Like any full contact martial art, injuries are commonplace in Kendo. But, most of those are not the result of a shinai hit, although these aren’t heard of.
The beginners usually have problems with their feet and hands. People that have thin skin on the soles of their feet often get blisters (kendo is practiced barefoot, and most Dojos have wooden floors), usually in the area of thumbs and the top of the foot. The skin will gradually gain thickness, but a lot of kendokas wear bandages or specialized footwear called tabi. It’s similar with hands – in the first few months of training, kendokas hold the shinai grip too tightly. The result – blisters. This should be mended with bandages in the short-term, but the problem should be corrected as soon as possible. As in all injuries that break the skin, watch out for infection. Always clean and treat the wound, especially on the feet.
Muscle fatigue is, like in any other sports, an often occurrence. The hands and shoulders suffer the most, but legs are no exception. You shouldn’t push yourselves too hard, because pain is always counter-productive. If you fell used up and soar, take it down a notch. The way of the sword won’t go away while you recuperate.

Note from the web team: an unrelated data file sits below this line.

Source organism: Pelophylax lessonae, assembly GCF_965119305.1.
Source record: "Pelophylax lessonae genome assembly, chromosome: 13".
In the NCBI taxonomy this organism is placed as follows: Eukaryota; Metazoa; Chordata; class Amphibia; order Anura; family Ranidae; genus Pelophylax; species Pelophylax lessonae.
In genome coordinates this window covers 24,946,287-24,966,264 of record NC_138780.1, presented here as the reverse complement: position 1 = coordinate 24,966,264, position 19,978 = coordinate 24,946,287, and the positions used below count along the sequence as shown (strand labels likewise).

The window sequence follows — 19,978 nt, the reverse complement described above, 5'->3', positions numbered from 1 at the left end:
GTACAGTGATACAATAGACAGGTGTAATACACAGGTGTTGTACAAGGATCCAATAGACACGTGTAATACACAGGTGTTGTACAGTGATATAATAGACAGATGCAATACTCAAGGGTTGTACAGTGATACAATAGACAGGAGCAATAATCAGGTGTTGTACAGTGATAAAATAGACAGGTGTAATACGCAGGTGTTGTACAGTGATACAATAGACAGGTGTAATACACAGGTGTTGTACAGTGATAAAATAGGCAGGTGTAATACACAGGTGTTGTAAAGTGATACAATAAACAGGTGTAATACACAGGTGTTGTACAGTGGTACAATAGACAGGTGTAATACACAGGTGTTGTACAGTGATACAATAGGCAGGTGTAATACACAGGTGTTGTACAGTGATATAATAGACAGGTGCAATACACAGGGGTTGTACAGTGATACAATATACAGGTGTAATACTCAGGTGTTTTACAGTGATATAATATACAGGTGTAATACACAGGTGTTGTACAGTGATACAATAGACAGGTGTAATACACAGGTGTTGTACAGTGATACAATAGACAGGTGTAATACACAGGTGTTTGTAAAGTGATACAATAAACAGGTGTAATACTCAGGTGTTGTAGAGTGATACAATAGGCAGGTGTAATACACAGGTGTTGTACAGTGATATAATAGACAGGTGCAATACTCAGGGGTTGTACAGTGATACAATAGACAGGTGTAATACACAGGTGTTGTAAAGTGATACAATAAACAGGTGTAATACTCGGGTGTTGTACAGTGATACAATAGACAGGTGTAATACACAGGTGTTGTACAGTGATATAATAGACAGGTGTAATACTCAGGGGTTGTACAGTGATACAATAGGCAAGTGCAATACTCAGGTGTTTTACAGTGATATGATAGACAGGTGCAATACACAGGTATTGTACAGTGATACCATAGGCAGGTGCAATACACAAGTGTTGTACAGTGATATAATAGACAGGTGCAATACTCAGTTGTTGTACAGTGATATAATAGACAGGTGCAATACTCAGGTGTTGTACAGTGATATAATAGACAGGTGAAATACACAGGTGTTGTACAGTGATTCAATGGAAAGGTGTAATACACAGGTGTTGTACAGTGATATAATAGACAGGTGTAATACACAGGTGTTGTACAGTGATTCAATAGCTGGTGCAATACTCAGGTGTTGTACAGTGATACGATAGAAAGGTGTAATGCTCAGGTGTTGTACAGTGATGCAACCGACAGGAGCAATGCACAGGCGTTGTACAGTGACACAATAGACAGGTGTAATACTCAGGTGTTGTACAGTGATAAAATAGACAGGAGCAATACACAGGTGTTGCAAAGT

When practitioners start wearing armor, injuries start to shift towards bruises. The unprotected parts of arms are mostly in the line of fire, and elbows get the most of it. A shinai hit on a bone can be very painful, and if the same place is hit several times, protection like pads can be considered. Don’t shy away from this if others don’t wear them – if you feel better with them, you will perform better in the Dojo.
If you train in a humid and/or hot space, take a lot of fluids and regular breaks, unless you want to faint.
But, the biggest danger of Kendo is carelessness. Always carefully put on your bogu, or the armor, and check out all of it once you do. If something isn’t feeling right, or loose, call your teacher. All malfunctions and tears should be repaired as soon as possible. In the same time, don’t tie the knots too tight, especially those on the men. They can create pressure on the arteries in the neck, and diminish the blood flow to the head. Not a good idea. The same applies for shinai – if it’s showing cracks and splinters, it’s time for a new one. Be focused, be mindful, be safe, have fun and enjoy Kendo.